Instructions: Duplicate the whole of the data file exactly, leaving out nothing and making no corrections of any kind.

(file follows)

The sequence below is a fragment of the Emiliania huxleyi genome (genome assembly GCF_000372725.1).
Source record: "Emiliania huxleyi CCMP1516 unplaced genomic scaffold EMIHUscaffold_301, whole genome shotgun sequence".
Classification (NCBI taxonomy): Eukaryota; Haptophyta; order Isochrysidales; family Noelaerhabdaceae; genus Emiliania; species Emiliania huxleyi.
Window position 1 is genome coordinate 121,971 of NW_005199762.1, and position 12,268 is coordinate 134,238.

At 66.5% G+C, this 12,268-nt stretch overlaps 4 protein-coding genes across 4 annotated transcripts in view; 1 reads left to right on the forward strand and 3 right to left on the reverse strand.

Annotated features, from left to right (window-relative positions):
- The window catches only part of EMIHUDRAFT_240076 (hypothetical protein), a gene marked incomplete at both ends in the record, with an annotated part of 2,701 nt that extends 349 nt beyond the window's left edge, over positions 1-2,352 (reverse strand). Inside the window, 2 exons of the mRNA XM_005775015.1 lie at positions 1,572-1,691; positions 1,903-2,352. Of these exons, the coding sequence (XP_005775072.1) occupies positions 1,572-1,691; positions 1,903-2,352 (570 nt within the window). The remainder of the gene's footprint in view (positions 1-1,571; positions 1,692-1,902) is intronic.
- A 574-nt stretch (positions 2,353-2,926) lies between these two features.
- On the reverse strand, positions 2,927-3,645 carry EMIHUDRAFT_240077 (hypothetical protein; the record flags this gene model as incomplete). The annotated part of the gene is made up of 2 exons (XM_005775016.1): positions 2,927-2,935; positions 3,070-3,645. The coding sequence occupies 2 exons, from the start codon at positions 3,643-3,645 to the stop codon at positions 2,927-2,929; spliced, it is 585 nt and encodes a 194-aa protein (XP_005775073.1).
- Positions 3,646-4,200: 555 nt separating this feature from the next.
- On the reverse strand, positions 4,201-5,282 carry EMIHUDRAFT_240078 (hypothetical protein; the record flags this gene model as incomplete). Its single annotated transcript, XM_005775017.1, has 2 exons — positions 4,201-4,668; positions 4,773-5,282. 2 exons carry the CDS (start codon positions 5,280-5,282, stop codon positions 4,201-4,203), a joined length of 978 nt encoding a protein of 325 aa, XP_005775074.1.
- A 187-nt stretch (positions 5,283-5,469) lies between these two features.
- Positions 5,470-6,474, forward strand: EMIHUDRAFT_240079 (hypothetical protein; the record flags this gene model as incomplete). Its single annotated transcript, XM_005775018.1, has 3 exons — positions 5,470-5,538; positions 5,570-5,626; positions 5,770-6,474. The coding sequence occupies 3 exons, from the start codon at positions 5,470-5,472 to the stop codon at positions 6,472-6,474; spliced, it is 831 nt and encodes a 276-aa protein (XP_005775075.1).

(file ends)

The sequence below is a fragment of the Emiliania huxleyi genome (genome assembly GCF_000372725.1).
Source record: "Emiliania huxleyi CCMP1516 unplaced genomic scaffold EMIHUscaffold_301, whole genome shotgun sequence".
Classification (NCBI taxonomy): Eukaryota; Haptophyta; order Isochrysidales; family Noelaerhabdaceae; genus Emiliania; species Emiliania huxleyi.
Window position 1 is genome coordinate 121,971 of NW_005199762.1, and position 12,268 is coordinate 134,238.

At 66.5% G+C, this 12,268-nt stretch overlaps 4 protein-coding genes across 4 annotated transcripts in view; 1 reads left to right on the forward strand and 3 right to left on the reverse strand.

Annotated features, from left to right (window-relative positions):
- The window catches only part of EMIHUDRAFT_240076 (hypothetical protein), a gene marked incomplete at both ends in the record, with an annotated part of 2,701 nt that extends 349 nt beyond the window's left edge, over positions 1-2,352 (reverse strand). Inside the window, 2 exons of the mRNA XM_005775015.1 lie at positions 1,572-1,691; positions 1,903-2,352. Of these exons, the coding sequence (XP_005775072.1) occupies positions 1,572-1,691; positions 1,903-2,352 (570 nt within the window). The remainder of the gene's footprint in view (positions 1-1,571; positions 1,692-1,902) is intronic.
- A 574-nt stretch (positions 2,353-2,926) lies between these two features.
- On the reverse strand, positions 2,927-3,645 carry EMIHUDRAFT_240077 (hypothetical protein; the record flags this gene model as incomplete). The annotated part of the gene is made up of 2 exons (XM_005775016.1): positions 2,927-2,935; positions 3,070-3,645. The coding sequence occupies 2 exons, from the start codon at positions 3,643-3,645 to the stop codon at positions 2,927-2,929; spliced, it is 585 nt and encodes a 194-aa protein (XP_005775073.1).
- Positions 3,646-4,200: 555 nt separating this feature from the next.
- On the reverse strand, positions 4,201-5,282 carry EMIHUDRAFT_240078 (hypothetical protein; the record flags this gene model as incomplete). Its single annotated transcript, XM_005775017.1, has 2 exons — positions 4,201-4,668; positions 4,773-5,282. 2 exons carry the CDS (start codon positions 5,280-5,282, stop codon positions 4,201-4,203), a joined length of 978 nt encoding a protein of 325 aa, XP_005775074.1.
- A 187-nt stretch (positions 5,283-5,469) lies between these two features.
- Positions 5,470-6,474, forward strand: EMIHUDRAFT_240079 (hypothetical protein; the record flags this gene model as incomplete). Its single annotated transcript, XM_005775018.1, has 3 exons — positions 5,470-5,538; positions 5,570-5,626; positions 5,770-6,474. The coding sequence occupies 3 exons, from the start codon at positions 5,470-5,472 to the stop codon at positions 6,472-6,474; spliced, it is 831 nt and encodes a 276-aa protein (XP_005775075.1).